Though I couldn’t take pictures of the storm when I was looking at it from the parking lot last Monday, I did try to take some photos of it when I got home. However, when I started to take the pictures, my camera began emitting this high pitched whistle, just like the sound things make in the movies before they explode in a loud and dangerous manner.
Rather than tossing the camera through the air and diving into a ditch, I whipped off the battery cover and removed the battery. Not as dramatic, but not as hard on the camera. What caused the noise, I don’t know, but I hesitate to put that one battery back in.
The editor of Missouri Life is sending me a copy of the magazine featuring my photos and also arranging payment to me – payment! money! – and this forms the start for my new camera fund. I am going to buy a Nikon D70 because a) I like Nikon optics and quality; and b) I have several lens that will work with the D70. In the meantime, words will do until I have my new camera or feel brave enough to put the battery back into my old one.
However, it may be a time before I have the new camera because I have become very frugal of late, cutting our fripperies right and left in esthetic abandon. I am indulging in just one splurge–a monthly subscription to Netflix. Thanks to it, I’ve managed to finally see Big Fish, Lost in Translation, Seabiscuit and several other less than memorable films. That and my library, my computer and the Internet, a small drive in the car and a long hike, and above all, my whistling camera, and I am content.
I thought that Seabiscuit was charming, but a little predictable. I really liked Big Fish – I loved the tall tales and the actors and the narrative and the end, and thought it was a very good film. But Lost in Translation, now that was a fine movie. Since I am probably the last person to have seen it, nothing I can say about the movie should be spoiler, but be forewarned.
People have said the movie was about these two strangers who find each other, and not about them being in Japan, but I have to disagree: Japan forms a third character, the straight man the other actors play against.
The premise behind the movie is two people alienated from their surroundings who happen to find each other. Not only are they alienated in the environment in which they find themselves in Japan – a country with a different culture and language– we learn over time they are also alienated from those who love them: the young woman can’t connect with her husband and his hollywood lifestyle; the aging actor looks at spilled color samples, trying to understand which is burgundy among all the pinks.
If the movie had taken place on a beach in Oregon or some such thing, all we would have seen was two dissatisfied people who can’t seem to find contentment with their very good lives. Instead, by putting this movie in Japan, the lack of connection both experience originates first from an external source; an impression lasting long enough, and being familiar enough, for the audience to get to know and even like both of the main characters. Rather than two spoiled people who refuse to be content with their lives, we meet two people who are lost, lonely even in the midst of friends and family and admirers, and the bright neon lights.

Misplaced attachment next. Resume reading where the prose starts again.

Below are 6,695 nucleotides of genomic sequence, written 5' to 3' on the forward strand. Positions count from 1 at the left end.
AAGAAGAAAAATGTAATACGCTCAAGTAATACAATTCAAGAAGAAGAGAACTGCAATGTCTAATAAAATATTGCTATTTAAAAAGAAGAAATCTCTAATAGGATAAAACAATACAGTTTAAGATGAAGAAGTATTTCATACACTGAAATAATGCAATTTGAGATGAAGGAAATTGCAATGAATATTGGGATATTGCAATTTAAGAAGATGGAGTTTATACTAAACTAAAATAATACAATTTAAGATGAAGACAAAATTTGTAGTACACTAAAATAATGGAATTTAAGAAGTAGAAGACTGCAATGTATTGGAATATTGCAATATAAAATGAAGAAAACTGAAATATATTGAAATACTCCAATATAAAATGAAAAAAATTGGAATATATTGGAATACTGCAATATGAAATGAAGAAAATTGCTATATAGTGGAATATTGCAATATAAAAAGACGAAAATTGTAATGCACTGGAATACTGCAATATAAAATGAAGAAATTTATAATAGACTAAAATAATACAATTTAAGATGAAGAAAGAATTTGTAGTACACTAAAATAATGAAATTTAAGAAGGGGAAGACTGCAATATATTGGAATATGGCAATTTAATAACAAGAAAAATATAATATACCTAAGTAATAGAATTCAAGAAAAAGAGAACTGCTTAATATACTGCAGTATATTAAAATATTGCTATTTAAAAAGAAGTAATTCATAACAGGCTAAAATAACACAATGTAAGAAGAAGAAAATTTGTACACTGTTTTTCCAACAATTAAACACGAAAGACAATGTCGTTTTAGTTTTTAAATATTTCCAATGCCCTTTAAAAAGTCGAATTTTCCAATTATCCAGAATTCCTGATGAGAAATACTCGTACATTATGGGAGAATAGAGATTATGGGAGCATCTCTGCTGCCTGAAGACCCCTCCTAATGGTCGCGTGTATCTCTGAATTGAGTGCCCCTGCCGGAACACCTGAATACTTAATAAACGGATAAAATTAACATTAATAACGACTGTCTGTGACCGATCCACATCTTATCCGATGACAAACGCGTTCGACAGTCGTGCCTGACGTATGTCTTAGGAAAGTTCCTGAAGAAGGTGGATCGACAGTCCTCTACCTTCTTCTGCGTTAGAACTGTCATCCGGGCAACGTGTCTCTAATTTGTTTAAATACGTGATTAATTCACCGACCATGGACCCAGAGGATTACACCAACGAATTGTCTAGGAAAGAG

I’ve heard people condemn the movie for stereotyping, but the impressions I received of people in Japan from this movie are that they are gracious, charming, friendly, patient, and have wonderful senses of humor. I wouldn’t mind it if people stereotyped Americans that way.
No, rather than crude stereotyping, what we’re given is a look at Bob and Charlotte’s perceptions of their surroundings. What we see through their eyes is what they expected to see, and what astonished them to see. The ordinary is invisible.
There were so many scenes I loved in Lost In Translation. I loved the scene with the prostitute and the nylons, and thought I would choke I was laughing so hard. I also enjoyed the hospital scene with the two ladies laughing politely behind their hands in the background at Bob’s non-conversation with the older Japanese person; or when Charlotte was exploring and Bob was riding in the Taxi through the streets – and the quiet elegance found within these visually exploding scenes.
In the end, when Bob runs up to Charlotte and they hold each other and he whispers something in her ear, and we don’t know what it is–what a perfect ending. What a marvelous ending. I would save all my pennies to go to Japan if only I could have a moment, one single moment of that ending.
I was thinking about this movie last week when I sat in the dark looking out the window at the storm, too late in an evening or too early in a morning. I found myself wondering: if I were feeling lost and alienated, what words would I want to hear whispered in my ear?
I also thought that I would rather be lost in translation than lost in Hoboken, New Jersey. And if I were lost in Hoboken, New Jersey, I wondered if I could find a way to blame it on the Japanese.